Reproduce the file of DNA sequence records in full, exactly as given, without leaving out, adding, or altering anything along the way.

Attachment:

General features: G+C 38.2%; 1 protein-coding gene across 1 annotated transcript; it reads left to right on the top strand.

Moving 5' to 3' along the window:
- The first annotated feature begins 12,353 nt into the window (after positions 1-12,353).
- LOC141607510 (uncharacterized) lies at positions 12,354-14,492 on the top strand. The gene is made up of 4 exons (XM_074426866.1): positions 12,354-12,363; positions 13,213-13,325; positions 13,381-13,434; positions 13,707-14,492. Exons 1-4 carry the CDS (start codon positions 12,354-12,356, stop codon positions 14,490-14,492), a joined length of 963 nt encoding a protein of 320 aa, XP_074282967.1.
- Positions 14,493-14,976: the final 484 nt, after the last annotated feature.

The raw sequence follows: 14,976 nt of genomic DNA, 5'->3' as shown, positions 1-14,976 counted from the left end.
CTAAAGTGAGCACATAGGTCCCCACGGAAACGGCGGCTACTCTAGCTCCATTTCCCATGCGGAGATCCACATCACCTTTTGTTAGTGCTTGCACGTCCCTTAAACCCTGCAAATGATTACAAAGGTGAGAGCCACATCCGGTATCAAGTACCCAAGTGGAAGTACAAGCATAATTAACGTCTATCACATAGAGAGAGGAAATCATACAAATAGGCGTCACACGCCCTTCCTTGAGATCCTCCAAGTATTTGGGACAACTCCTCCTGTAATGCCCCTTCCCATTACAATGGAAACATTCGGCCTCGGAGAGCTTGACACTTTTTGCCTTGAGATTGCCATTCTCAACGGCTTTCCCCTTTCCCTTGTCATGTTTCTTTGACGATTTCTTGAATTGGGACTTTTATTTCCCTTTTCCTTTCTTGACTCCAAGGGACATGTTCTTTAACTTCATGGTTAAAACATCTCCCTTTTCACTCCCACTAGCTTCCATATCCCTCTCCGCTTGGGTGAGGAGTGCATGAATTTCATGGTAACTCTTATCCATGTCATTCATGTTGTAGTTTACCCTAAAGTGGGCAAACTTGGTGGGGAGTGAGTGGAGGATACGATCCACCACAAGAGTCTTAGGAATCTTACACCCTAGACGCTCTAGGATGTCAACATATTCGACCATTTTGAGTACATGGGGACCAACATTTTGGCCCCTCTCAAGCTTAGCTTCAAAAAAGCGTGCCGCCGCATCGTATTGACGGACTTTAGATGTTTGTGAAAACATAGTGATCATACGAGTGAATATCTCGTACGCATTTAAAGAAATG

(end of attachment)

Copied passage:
General features: G+C 38.2%; 1 protein-coding gene across 1 annotated transcript; it reads left to right on the top strand.

Moving 5' to 3' along the window:
- The first annotated feature begins 12,353 nt into the window (after positions 1-12,353).
- LOC141607510 (uncharacterized) lies at positions 12,354-14,492 on the top strand. The gene is made up of 4 exons (XM_074426866.1): positions 12,354-12,363; positions 13,213-13,325; positions 13,381-13,434; positions 13,707-14,492. Exons 1-4 carry the CDS (start codon positions 12,354-12,356, stop codon positions 14,490-14,492), a joined length of 963 nt encoding a protein of 320 aa, XP_074282967.1.
- Positions 14,493-14,976: the final 484 nt, after the last annotated feature.

The raw sequence follows: 14,976 nt of genomic DNA, 5'->3' as shown, positions 1-14,976 counted from the left end.
CTAAAGTGAGCACATAGGTCCCCACGGAAACGGCGGCTACTCTAGCTCCATTTCCCATGCGGAGATCCACATCACCTTTTGTTAGTGCTTGCACGTCCCTTAAACCCTGCAAATGATTACAAAGGTGAGAGCCACATCCGGTATCAAGTACCCAAGTGGAAGTACAAGCATAATTAACGTCTATCACATAGAGAGAGGAAATCATACAAATAGGCGTCACACGCCCTTCCTTGAGATCCTCCAAGTATTTGGGACAACTCCTCCTGTAATGCCCCTTCCCATTACAATGGAAACATTCGGCCTCGGAGAGCTTGACACTTTTTGCCTTGAGATTGCCATTCTCAACGGCTTTCCCCTTTCCCTTGTCATGTTTCTTTGACGATTTCTTGAATTGGGACTTTTATTTCCCTTTTCCTTTCTTGACTCCAAGGGACATGTTCTTTAACTTCATGGTTAAAACATCTCCCTTTTCACTCCCACTAGCTTCCATATCCCTCTCCGCTTGGGTGAGGAGTGCATGAATTTCATGGTAACTCTTATCCATGTCATTCATGTTGTAGTTTACCCTAAAGTGGGCAAACTTGGTGGGGAGTGAGTGGAGGATACGATCCACCACAAGAGTCTTAGGAATCTTACACCCTAGACGCTCTAGGATGTCAACATATTCGACCATTTTGAGTACATGGGGACCAACATTTTGGCCCCTCTCAAGCTTAGCTTCAAAAAAGCGTGCCGCCGCATCGTATTGACGGACTTTAGATGTTTGTGAAAACATAGTGATCATACGAGTGAATATCTCGTACGCATTTAAAGAAATG